Recently, leaders in early childhood education research met to comb through decades worth of research about their area of study. Their final report, “The Current State of Scientific Knowledge on Pre-Kindergarten Effects,” provides a comprehensive look at the current state of preschool education and what research says about what works and what doesn’t.
The report has one clear message: Children who attend public preschool are better prepared for kindergarten than their peers who don’t. NPR highlighted a few additional statistics:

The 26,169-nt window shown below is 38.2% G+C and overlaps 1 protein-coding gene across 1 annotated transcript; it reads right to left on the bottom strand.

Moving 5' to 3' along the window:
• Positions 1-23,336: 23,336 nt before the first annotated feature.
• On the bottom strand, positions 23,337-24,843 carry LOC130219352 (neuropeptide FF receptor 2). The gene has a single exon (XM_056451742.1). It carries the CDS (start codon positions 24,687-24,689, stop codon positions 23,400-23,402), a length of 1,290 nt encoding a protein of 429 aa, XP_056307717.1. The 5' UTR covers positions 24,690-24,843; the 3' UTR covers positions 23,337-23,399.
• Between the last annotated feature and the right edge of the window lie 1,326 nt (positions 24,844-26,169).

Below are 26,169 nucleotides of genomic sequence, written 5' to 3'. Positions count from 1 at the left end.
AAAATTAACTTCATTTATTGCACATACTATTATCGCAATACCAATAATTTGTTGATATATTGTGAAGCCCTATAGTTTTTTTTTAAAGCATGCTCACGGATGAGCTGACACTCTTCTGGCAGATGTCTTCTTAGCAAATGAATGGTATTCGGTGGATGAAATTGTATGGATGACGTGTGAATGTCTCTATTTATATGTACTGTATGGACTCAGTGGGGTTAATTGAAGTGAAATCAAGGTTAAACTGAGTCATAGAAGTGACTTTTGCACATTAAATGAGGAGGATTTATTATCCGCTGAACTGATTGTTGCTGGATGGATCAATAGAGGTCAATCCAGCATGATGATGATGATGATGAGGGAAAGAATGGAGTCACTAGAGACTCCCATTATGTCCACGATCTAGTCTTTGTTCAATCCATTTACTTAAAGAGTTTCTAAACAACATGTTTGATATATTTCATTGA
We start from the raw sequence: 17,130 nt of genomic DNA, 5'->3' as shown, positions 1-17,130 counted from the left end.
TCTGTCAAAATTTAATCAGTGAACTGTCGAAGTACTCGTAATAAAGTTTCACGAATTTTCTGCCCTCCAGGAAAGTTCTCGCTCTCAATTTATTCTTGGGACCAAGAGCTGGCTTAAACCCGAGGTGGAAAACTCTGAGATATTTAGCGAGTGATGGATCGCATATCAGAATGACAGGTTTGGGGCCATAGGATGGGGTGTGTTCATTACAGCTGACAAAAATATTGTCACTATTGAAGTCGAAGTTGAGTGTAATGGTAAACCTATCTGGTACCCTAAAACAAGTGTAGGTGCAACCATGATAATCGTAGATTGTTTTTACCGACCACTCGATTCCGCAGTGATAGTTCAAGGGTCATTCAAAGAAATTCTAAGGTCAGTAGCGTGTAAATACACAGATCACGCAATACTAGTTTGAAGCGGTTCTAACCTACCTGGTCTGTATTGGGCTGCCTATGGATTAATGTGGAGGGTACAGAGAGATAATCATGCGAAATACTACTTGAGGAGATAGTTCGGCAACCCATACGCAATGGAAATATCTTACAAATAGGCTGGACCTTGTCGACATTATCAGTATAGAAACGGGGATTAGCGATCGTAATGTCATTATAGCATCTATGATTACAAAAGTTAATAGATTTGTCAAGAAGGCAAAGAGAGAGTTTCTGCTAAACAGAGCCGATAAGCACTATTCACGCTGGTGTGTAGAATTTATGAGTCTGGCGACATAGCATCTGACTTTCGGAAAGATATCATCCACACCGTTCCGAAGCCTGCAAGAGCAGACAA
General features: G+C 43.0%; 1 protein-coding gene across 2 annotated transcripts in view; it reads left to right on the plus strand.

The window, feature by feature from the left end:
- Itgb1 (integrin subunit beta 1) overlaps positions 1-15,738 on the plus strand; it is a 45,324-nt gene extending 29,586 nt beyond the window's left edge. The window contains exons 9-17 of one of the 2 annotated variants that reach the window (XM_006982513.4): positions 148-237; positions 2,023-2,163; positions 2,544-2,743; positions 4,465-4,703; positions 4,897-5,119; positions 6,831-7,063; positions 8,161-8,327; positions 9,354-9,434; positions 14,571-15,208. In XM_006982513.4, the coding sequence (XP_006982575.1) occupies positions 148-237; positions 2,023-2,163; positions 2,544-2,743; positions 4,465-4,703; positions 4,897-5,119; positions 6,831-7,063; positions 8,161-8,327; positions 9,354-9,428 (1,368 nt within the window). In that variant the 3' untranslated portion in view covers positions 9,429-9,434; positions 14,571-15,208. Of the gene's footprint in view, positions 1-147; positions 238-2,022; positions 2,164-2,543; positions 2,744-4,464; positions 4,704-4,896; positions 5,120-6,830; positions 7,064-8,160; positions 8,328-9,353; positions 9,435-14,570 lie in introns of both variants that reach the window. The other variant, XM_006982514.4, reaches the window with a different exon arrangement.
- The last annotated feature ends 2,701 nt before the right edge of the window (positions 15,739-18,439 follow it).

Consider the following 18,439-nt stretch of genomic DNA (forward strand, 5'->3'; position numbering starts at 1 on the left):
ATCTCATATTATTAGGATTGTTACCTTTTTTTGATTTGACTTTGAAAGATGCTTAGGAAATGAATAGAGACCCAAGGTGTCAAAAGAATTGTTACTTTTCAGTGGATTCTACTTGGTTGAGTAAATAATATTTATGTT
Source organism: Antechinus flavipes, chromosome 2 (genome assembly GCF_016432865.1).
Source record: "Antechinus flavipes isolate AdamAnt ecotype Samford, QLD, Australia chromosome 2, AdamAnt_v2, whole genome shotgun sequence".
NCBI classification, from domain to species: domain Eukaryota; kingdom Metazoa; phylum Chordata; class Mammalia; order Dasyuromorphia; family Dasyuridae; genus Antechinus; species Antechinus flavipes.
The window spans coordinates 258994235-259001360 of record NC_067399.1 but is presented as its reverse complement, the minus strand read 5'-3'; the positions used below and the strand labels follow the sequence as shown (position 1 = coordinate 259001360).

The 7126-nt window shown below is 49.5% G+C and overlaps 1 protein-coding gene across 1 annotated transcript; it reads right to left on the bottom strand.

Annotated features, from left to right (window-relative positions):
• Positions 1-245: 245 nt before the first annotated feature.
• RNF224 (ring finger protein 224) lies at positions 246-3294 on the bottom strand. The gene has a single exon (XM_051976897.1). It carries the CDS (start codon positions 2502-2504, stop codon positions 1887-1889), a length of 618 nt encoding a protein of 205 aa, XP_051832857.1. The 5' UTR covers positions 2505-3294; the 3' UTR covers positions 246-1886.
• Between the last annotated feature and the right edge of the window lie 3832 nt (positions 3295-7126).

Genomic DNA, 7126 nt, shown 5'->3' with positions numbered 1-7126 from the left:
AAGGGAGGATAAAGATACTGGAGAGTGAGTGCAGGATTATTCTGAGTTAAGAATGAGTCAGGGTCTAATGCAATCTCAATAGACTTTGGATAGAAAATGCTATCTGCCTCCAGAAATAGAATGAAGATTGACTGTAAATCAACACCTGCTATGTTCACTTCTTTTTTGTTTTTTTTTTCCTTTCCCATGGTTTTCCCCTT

Making Preschool Better
The researchers address two different approaches to preschool: teaching social emotional development or numeracy and literacy. Instead of choosing one, the researchers say both benefit the child’s readiness for school.
They also say preschools can do a better job of reaching out to low income families. Preschool helps children mitigate the effects adversity and poverty can have, so family outreach will help children in the long-term.
Helping Early Childhood Students with Special Needs
For early childhood programs struggling to hire and retain the speech-language pathologists, occupational therapists, or psychologists needed to evaluate students and provide the necessary interventions, PresenceLearning’s network of highly qualified clinicians makes it possible for preschools to provide children with live, online services. To learn more about our early childhood services, click here.